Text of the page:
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15 thoughts on “Candidates answer questions directly from voters at Downtown Association forum

  1. Thanks for the comprehensive report on this forum. Good to have one media outlet in Asheville granting space for this kind of coverage.

    • Hey Fremont,

      I just wanted to point out that Mayfield was using an environmental analogy to talk about the chain retailer problem. Because Asheville’s currently debating what to do about chain stores buying out local businesses downtown, Mayfield was just pointing out how other cities and towns handle the issues that they can’t solve directly — saying indirect policies could be a solution for Asheville’s problems as well.

  2. Fremont V Brown III

    Yes, she explained that me. Then my reply to her about wealth created by Private Property and Socialism were deleted.

    • Any omission of your comments wasn’t intentional. It was a bit hard to hear in there with everyone talking at once. So, I likely just didn’t hear you (or at least hear enough to write it down). Sorry!

      • Fremont V Brown III

        No need to apologize as it was my comment on her facebook page that were deleted. At least I can not find them. But, hey its HER facebook page and she can do what she wishes with it.

        • Fremont V Brown III

          Which was kinda my point to her on her facebook page was the Chain Stores are not her’s or the cities property. Again, in case readers missed it – When the government can tell you what you can and can not do with your “Private Property” it is no longer private property.

          • NFB

            So I guess my car isn’t my private property because government tells me I can’t drive it on whichever side of the street I want to, or down a certain way on a one way street. My clothes aren’t private property because the government says I can’t leave them all at home when I walk outside.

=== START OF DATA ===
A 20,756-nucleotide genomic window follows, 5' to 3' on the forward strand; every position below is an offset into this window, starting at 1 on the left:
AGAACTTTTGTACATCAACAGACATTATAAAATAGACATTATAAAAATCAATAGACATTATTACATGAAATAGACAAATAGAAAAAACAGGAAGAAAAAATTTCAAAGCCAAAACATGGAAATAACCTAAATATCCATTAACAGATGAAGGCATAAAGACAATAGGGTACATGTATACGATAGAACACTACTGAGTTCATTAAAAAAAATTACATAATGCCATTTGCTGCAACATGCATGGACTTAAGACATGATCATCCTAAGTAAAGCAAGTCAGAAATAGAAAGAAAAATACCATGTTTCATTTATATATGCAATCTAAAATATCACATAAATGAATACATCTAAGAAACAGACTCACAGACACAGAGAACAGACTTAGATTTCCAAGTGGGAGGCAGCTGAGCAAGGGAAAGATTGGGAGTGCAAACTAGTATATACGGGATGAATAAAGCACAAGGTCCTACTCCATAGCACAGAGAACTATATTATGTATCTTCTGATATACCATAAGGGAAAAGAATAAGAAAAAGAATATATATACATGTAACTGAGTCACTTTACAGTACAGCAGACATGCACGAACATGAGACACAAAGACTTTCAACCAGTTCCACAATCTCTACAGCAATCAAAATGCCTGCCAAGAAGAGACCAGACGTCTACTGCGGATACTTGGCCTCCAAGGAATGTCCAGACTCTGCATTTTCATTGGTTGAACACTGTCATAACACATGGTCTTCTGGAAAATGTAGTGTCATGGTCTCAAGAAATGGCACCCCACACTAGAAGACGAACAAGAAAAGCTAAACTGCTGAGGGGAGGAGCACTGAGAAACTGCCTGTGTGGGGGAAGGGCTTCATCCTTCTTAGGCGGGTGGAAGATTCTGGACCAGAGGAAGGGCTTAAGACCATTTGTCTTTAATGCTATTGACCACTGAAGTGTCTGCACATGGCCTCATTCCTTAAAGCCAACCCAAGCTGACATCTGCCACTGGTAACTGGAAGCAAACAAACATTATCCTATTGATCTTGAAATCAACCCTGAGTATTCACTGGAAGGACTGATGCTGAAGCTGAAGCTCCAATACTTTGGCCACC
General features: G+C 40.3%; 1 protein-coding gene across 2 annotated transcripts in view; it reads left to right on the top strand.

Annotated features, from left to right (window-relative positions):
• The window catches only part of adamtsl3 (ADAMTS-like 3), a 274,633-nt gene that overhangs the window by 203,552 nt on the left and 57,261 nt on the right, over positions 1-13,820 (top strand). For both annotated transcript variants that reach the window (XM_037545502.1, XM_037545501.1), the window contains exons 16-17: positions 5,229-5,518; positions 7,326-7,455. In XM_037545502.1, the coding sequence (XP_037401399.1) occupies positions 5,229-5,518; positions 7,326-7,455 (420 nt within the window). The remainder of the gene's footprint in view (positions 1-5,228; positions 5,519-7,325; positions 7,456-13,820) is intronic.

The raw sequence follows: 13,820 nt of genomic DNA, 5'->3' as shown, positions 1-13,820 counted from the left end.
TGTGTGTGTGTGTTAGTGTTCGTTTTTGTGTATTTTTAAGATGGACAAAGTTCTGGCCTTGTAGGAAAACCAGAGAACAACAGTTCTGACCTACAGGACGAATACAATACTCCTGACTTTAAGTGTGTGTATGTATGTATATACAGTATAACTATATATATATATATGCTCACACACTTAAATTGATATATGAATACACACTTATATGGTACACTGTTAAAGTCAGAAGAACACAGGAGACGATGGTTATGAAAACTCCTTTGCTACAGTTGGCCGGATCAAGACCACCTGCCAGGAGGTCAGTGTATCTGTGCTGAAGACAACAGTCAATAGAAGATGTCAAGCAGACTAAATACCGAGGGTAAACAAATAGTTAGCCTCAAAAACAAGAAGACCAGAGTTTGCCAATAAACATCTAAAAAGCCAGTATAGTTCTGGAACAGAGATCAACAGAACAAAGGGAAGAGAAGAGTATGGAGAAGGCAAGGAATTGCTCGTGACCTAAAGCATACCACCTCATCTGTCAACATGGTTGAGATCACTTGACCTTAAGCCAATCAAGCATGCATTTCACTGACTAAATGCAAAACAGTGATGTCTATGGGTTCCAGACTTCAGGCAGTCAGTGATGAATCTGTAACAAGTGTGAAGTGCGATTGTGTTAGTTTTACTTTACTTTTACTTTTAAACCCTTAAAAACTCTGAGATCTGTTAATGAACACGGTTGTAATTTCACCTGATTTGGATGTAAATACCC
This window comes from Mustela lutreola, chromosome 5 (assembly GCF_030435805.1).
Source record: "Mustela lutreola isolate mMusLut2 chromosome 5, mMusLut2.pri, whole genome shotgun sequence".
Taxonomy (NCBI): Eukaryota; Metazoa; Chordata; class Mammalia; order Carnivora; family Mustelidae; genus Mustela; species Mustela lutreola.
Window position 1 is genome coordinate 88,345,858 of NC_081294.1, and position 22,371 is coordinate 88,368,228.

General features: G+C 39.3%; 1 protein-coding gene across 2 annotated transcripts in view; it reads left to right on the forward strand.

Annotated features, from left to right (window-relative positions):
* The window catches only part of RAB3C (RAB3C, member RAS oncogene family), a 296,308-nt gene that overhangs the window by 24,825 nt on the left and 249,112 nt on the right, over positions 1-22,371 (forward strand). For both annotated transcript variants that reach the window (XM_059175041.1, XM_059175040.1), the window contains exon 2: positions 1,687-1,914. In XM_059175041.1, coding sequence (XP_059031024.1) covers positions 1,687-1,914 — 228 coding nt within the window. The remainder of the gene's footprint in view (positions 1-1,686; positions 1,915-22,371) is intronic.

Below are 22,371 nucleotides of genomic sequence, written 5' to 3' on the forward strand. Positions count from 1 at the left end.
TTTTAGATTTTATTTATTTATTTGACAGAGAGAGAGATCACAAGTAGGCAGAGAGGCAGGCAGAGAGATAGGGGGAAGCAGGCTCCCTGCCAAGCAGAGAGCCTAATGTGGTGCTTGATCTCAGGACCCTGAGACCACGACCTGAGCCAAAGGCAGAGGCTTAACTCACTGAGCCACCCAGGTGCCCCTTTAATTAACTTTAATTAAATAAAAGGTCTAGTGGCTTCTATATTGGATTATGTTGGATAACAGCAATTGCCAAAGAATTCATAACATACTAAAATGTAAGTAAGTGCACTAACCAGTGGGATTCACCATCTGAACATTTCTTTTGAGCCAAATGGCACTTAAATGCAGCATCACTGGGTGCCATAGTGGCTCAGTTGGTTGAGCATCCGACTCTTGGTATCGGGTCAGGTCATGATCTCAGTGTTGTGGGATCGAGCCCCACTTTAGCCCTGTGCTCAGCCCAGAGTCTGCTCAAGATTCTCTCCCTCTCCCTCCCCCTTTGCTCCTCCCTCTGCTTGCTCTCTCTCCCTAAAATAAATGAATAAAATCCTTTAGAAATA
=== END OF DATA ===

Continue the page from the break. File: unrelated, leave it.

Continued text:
Thanks for clearing that up.

  3. Fremont V Brown III

    When the government can tell you what you can and can not do with your “Private Property” it is no longer private property.

    The Economic Principles of America’s Founders: Property Rights, Free Markets, and Sound Money

    Zoning: Government sanctioned thievery Written by Mike Summey.

    “Private property must be secured, or liberty cannot exist,” said John Adams.

    “Private property and freedom are inseparable,” said George Washington.

    Private Property Rights

    Agenda: Grinding America Down

  4. Yared Sharot

    Mayfield is vehemently anti-capitalist, and if you’re worried about your small businesses, well… shame on you if you vote for Mayfield!

    • NFB

      Which explains why she is opposed by staunch pro- free market capitalist Cecil Bothwell, and supported by such trotskyites as David King, John McKibbion, Jane Whilden, and a host of realtors and other small businesses.

  5. OneWhoKnows

    Boycott this silly election..NONE of these clowns are remotely qualified to ‘lead’ AVL in ANYTHING! They are all
    silly progressives and you will never know the difference regardless of who wins their own clown seat…